Wondering how to store green onions? As they’re sold in bunches, you often end up with more than you need. We’ll explain three ways for storing green onions to keep them fresh.
Unlike yellow, red, and white onions, which you can store for a while without any problems, green onions don’t stay fresh as long. This is mainly due to two things: they don’t have a skin that protects them from drying out and water also evaporates through the long green ends.
Green onions are definitely best when eaten fresh, and you shouldn’t try and store them for any great length of time. That being said, there are a few ways you can make them last a bit longer.
Storing Green Onions: Cutting off the Leaves
One easy way to make spring onions last longer is by simply cutting off as much of the green as possible. This will help avoid the shrivelling that occurs when the liquid from the onions evaporates. This method works best when you need to use small amounts of green onions on two or more consecutive days — you can store the chopped greens and the bulbs separately in the fridge.
Tip: Add chopped green onion on top of soups, in stir fry, or bake them into biscuits or loaves of bread.
How to Store Green Onions in Water
Scallions still have their roots when you buy them. If you put green onions in a jar with a little bit of water, the roots will keep the bulb hydrated. This will keep them fresh and crisp for longer, however, it is important that you change the water every day.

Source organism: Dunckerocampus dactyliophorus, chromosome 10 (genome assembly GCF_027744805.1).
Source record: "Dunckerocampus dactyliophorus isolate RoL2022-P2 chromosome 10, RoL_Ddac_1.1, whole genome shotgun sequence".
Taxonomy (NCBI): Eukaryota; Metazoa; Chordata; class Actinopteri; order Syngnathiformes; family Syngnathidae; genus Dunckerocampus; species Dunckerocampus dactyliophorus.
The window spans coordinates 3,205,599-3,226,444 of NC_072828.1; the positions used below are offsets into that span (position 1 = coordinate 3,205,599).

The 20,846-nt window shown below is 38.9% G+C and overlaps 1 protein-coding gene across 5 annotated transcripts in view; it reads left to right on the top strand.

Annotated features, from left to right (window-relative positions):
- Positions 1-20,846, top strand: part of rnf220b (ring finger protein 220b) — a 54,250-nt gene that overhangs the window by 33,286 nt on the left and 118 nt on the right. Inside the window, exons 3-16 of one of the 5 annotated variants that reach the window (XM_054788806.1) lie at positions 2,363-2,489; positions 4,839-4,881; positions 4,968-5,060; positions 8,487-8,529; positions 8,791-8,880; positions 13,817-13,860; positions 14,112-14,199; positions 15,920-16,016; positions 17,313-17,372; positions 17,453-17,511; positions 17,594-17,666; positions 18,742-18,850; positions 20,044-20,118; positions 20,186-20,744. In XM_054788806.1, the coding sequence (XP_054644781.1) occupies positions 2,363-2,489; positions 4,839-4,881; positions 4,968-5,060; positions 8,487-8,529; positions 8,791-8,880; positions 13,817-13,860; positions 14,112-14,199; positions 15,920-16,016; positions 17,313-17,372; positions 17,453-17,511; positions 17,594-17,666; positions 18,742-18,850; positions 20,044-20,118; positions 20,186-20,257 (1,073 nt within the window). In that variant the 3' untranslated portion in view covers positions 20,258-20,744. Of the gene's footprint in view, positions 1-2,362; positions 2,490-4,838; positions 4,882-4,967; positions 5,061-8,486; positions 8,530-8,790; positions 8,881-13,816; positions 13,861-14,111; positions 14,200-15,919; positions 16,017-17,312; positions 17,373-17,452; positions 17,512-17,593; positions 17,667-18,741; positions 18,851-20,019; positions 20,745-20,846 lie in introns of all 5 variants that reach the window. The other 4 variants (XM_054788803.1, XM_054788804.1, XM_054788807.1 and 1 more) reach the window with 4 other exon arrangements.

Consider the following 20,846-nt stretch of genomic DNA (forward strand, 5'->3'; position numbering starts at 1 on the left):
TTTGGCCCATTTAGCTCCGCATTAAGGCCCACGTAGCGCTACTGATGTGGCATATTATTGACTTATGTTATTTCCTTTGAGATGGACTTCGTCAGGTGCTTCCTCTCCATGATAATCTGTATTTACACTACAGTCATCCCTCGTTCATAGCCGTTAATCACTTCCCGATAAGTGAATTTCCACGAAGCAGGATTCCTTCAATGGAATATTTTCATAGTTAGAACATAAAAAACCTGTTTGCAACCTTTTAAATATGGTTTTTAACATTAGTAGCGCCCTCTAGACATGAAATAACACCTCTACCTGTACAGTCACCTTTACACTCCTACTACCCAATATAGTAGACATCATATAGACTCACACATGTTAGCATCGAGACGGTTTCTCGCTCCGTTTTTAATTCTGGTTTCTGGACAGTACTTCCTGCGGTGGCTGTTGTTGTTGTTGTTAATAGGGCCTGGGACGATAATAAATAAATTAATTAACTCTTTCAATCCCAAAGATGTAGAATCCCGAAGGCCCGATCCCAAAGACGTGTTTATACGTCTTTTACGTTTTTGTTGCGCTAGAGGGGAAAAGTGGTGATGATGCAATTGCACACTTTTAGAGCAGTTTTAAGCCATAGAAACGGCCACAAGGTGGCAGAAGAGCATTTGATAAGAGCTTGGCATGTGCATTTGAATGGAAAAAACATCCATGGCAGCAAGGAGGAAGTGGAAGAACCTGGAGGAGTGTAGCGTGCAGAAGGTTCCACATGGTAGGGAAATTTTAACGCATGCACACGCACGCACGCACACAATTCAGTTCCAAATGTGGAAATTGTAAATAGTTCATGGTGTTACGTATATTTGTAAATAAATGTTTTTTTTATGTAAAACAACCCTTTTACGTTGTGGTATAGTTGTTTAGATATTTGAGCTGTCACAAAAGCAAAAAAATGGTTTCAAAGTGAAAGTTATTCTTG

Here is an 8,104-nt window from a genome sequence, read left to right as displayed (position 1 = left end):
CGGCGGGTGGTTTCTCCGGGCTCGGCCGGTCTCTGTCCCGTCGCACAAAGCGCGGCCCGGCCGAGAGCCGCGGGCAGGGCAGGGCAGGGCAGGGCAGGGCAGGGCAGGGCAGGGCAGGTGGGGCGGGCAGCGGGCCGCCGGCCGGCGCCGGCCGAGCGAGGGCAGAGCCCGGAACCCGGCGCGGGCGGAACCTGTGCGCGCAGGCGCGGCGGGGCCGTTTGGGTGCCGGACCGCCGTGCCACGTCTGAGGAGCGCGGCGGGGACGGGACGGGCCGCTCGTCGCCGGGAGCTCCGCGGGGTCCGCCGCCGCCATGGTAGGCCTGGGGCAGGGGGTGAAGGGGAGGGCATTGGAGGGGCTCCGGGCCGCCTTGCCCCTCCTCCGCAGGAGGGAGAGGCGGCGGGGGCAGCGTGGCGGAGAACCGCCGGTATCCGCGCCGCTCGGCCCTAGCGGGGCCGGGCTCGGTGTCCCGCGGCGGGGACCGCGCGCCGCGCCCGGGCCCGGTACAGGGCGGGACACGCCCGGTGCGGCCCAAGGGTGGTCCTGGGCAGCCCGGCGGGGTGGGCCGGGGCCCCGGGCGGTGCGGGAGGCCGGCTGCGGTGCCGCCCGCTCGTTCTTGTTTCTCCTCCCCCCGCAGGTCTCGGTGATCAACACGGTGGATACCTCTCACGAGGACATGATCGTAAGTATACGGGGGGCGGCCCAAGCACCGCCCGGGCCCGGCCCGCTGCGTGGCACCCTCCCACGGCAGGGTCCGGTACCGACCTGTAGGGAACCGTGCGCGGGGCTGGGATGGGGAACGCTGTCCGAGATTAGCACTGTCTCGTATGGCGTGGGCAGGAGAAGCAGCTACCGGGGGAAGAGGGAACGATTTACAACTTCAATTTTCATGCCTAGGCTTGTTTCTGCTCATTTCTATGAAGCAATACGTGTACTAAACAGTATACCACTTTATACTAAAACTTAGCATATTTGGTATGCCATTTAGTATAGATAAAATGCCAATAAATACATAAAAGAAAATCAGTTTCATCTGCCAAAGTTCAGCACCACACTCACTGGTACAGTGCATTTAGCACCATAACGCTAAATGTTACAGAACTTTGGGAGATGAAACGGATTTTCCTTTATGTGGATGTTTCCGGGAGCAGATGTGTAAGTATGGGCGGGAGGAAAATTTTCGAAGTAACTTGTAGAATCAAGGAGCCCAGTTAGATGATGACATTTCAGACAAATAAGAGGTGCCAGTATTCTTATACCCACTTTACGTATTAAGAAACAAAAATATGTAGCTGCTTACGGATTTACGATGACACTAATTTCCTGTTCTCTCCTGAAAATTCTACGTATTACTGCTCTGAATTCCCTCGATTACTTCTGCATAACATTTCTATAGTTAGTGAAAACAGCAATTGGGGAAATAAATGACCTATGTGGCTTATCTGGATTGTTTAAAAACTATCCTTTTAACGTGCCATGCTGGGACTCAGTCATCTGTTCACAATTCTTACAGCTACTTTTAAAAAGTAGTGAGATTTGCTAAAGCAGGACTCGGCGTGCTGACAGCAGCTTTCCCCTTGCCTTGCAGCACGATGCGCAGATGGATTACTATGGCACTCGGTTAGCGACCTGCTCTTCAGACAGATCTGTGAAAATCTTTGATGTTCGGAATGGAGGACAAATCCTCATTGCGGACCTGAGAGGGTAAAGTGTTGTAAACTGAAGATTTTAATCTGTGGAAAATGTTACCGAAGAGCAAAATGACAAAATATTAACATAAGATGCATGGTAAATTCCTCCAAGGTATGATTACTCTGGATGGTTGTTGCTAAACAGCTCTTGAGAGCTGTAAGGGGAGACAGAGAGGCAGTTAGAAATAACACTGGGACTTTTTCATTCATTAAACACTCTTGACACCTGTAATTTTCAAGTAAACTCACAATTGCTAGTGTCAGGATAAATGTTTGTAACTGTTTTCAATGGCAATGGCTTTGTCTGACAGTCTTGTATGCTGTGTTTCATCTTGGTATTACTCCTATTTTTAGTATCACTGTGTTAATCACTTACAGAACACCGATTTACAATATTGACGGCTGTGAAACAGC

By the way: If you only use the green parts of the spring onion, leave the bulbs in water — the greens will grow back completely after a few weeks. Read more here: Growing Vegetables from Scraps: How to Regrow Vegetables.
Storing Them in the Fridge
Instead of simply storing green onions in the kitchen, keep them in the vegetable drawer or crisper of your refrigerator. They are better off there and will keep a little longer, especially if you wrap them in a damp cloth.
In addition, you can of course freeze scallions if you want to preserve them for a longer period of time. Read more: Can You Freeze Onions? Yes – Here’s How
This article has been translated from German by Karen Stankiewicz. You can find the original here: Frühlingszwiebeln lagern: So halten sie sich längeraffiliate links: If you buy here, you actively support Utopia.org because we get a small portion of the proceeds.
Do you like this post?